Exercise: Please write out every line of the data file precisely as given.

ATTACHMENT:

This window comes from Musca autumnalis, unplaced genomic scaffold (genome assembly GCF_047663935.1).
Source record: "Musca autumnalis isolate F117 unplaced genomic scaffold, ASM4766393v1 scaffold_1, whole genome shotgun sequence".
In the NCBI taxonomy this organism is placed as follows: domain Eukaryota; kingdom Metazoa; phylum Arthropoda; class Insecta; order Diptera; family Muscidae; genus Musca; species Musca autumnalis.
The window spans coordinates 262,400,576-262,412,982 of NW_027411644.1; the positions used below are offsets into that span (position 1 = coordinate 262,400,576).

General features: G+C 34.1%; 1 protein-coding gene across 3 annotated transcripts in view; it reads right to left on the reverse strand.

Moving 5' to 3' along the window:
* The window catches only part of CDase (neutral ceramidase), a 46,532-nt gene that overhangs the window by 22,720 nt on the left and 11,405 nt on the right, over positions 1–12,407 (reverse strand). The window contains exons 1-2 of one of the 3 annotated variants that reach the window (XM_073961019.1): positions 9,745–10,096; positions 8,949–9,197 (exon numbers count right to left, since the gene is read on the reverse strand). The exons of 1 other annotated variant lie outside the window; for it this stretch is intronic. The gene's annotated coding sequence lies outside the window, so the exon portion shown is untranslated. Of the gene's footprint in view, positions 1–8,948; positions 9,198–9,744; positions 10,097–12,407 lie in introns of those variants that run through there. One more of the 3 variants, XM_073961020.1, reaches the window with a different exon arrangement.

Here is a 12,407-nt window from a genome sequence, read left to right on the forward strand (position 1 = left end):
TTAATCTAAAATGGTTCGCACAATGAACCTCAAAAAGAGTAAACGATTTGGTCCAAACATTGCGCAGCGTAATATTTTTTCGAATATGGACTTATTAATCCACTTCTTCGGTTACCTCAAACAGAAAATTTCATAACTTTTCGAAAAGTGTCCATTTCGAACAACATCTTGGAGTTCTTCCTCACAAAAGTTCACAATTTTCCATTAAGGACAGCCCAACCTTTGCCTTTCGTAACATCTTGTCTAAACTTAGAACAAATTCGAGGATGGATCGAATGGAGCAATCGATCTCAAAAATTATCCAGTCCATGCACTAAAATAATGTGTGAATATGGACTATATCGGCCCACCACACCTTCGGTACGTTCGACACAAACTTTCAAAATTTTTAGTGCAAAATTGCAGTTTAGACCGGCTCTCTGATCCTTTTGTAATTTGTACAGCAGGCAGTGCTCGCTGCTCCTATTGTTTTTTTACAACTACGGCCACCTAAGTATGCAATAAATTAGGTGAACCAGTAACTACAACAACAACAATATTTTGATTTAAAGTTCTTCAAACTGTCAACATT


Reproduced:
This window comes from Musca autumnalis, unplaced genomic scaffold (genome assembly GCF_047663935.1).
Source record: "Musca autumnalis isolate F117 unplaced genomic scaffold, ASM4766393v1 scaffold_1, whole genome shotgun sequence".
In the NCBI taxonomy this organism is placed as follows: domain Eukaryota; kingdom Metazoa; phylum Arthropoda; class Insecta; order Diptera; family Muscidae; genus Musca; species Musca autumnalis.
The window spans coordinates 262,400,576-262,412,982 of NW_027411644.1; the positions used below are offsets into that span (position 1 = coordinate 262,400,576).

General features: G+C 34.1%; 1 protein-coding gene across 3 annotated transcripts in view; it reads right to left on the reverse strand.

Moving 5' to 3' along the window:
* The window catches only part of CDase (neutral ceramidase), a 46,532-nt gene that overhangs the window by 22,720 nt on the left and 11,405 nt on the right, over positions 1–12,407 (reverse strand). The window contains exons 1-2 of one of the 3 annotated variants that reach the window (XM_073961019.1): positions 9,745–10,096; positions 8,949–9,197 (exon numbers count right to left, since the gene is read on the reverse strand). The exons of 1 other annotated variant lie outside the window; for it this stretch is intronic. The gene's annotated coding sequence lies outside the window, so the exon portion shown is untranslated. Of the gene's footprint in view, positions 1–8,948; positions 9,198–9,744; positions 10,097–12,407 lie in introns of those variants that run through there. One more of the 3 variants, XM_073961020.1, reaches the window with a different exon arrangement.

Here is a 12,407-nt window from a genome sequence, read left to right on the forward strand (position 1 = left end):
TTAATCTAAAATGGTTCGCACAATGAACCTCAAAAAGAGTAAACGATTTGGTCCAAACATTGCGCAGCGTAATATTTTTTCGAATATGGACTTATTAATCCACTTCTTCGGTTACCTCAAACAGAAAATTTCATAACTTTTCGAAAAGTGTCCATTTCGAACAACATCTTGGAGTTCTTCCTCACAAAAGTTCACAATTTTCCATTAAGGACAGCCCAACCTTTGCCTTTCGTAACATCTTGTCTAAACTTAGAACAAATTCGAGGATGGATCGAATGGAGCAATCGATCTCAAAAATTATCCAGTCCATGCACTAAAATAATGTGTGAATATGGACTATATCGGCCCACCACACCTTCGGTACGTTCGACACAAACTTTCAAAATTTTTAGTGCAAAATTGCAGTTTAGACCGGCTCTCTGATCCTTTTGTAATTTGTACAGCAGGCAGTGCTCGCTGCTCCTATTGTTTTTTTACAACTACGGCCACCTAAGTATGCAATAAATTAGGTGAACCAGTAACTACAACAACAACAATATTTTGATTTAAAGTTCTTCAAACTGTCAACATT